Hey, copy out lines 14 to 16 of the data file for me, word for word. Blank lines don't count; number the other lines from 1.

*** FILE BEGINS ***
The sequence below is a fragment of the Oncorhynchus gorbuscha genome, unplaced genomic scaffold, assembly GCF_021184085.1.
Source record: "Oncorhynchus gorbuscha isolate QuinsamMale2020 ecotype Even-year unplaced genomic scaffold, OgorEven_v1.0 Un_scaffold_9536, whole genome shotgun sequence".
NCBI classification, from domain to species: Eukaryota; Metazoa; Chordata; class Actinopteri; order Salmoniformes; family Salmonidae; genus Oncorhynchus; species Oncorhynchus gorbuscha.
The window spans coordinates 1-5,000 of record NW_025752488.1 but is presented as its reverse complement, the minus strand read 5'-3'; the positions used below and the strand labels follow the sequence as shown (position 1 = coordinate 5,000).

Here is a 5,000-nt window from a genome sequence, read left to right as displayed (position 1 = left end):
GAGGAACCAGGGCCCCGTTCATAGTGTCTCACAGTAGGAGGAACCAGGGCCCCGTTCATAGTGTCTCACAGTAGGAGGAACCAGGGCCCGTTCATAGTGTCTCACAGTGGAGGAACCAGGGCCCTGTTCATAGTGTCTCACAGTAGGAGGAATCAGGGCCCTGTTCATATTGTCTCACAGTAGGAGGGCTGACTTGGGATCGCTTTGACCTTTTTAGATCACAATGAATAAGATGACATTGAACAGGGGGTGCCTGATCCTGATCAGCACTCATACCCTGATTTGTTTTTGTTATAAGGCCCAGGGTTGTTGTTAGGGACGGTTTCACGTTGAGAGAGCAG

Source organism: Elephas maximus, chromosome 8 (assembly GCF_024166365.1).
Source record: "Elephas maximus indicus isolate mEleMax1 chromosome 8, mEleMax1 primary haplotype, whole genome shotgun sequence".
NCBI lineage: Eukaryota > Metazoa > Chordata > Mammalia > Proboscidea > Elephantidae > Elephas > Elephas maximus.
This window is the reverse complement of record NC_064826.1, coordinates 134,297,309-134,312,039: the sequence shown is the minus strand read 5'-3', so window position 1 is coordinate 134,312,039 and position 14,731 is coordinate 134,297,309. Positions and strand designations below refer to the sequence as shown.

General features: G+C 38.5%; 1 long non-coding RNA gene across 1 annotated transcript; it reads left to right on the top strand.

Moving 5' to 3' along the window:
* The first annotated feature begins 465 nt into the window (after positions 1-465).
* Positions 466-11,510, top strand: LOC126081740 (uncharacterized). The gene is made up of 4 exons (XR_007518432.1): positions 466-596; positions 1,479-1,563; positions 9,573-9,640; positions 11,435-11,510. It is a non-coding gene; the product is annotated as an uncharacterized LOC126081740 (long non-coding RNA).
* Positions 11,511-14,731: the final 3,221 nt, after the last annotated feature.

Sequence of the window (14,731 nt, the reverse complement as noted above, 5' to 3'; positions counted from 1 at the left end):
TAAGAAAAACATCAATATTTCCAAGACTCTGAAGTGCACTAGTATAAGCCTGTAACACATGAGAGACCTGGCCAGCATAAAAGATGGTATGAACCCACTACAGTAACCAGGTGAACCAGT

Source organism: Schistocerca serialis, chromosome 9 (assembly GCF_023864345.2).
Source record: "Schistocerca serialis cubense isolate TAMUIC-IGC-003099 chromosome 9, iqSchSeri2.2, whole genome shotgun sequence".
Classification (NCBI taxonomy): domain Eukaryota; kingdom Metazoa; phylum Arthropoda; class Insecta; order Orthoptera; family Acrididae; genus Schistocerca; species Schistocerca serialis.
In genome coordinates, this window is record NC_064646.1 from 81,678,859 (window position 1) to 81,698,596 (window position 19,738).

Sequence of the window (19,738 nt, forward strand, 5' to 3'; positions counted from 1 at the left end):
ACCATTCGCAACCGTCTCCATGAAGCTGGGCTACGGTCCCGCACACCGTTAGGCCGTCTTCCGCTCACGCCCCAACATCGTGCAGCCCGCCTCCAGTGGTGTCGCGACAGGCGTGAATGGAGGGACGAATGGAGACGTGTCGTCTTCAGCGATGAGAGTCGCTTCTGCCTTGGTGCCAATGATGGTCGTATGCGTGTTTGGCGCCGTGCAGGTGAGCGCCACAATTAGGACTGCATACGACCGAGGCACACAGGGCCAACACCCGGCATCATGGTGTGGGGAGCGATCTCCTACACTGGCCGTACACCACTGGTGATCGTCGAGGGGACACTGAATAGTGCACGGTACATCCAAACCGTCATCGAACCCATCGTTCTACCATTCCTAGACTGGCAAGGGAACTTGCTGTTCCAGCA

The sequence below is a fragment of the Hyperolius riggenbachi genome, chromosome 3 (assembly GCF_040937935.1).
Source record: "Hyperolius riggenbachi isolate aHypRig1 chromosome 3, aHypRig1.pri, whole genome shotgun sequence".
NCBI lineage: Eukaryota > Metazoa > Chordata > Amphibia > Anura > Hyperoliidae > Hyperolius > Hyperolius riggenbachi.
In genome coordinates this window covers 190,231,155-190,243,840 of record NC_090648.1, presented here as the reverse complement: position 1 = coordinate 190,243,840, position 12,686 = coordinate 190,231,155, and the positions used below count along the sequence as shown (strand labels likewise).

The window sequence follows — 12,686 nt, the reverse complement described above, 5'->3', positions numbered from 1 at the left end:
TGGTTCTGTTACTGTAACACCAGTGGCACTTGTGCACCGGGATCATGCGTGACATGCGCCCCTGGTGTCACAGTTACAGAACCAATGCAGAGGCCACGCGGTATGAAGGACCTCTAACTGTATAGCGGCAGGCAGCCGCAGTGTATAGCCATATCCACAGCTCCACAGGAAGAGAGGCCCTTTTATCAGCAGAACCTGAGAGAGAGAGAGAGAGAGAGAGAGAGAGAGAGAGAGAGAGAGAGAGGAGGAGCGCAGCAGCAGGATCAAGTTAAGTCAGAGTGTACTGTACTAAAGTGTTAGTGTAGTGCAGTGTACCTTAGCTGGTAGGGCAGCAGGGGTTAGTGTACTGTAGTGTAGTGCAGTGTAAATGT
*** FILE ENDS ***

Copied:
* Positions 466-11,510, top strand: LOC126081740 (uncharacterized). The gene is made up of 4 exons (XR_007518432.1): positions 466-596; positions 1,479-1,563; positions 9,573-9,640; positions 11,435-11,510. It is a non-coding gene; the product is annotated as an uncharacterized LOC126081740 (long non-coding RNA).
* Positions 11,511-14,731: the final 3,221 nt, after the last annotated feature.

Sequence of the window (14,731 nt, the reverse complement as noted above, 5' to 3'; positions counted from 1 at the left end):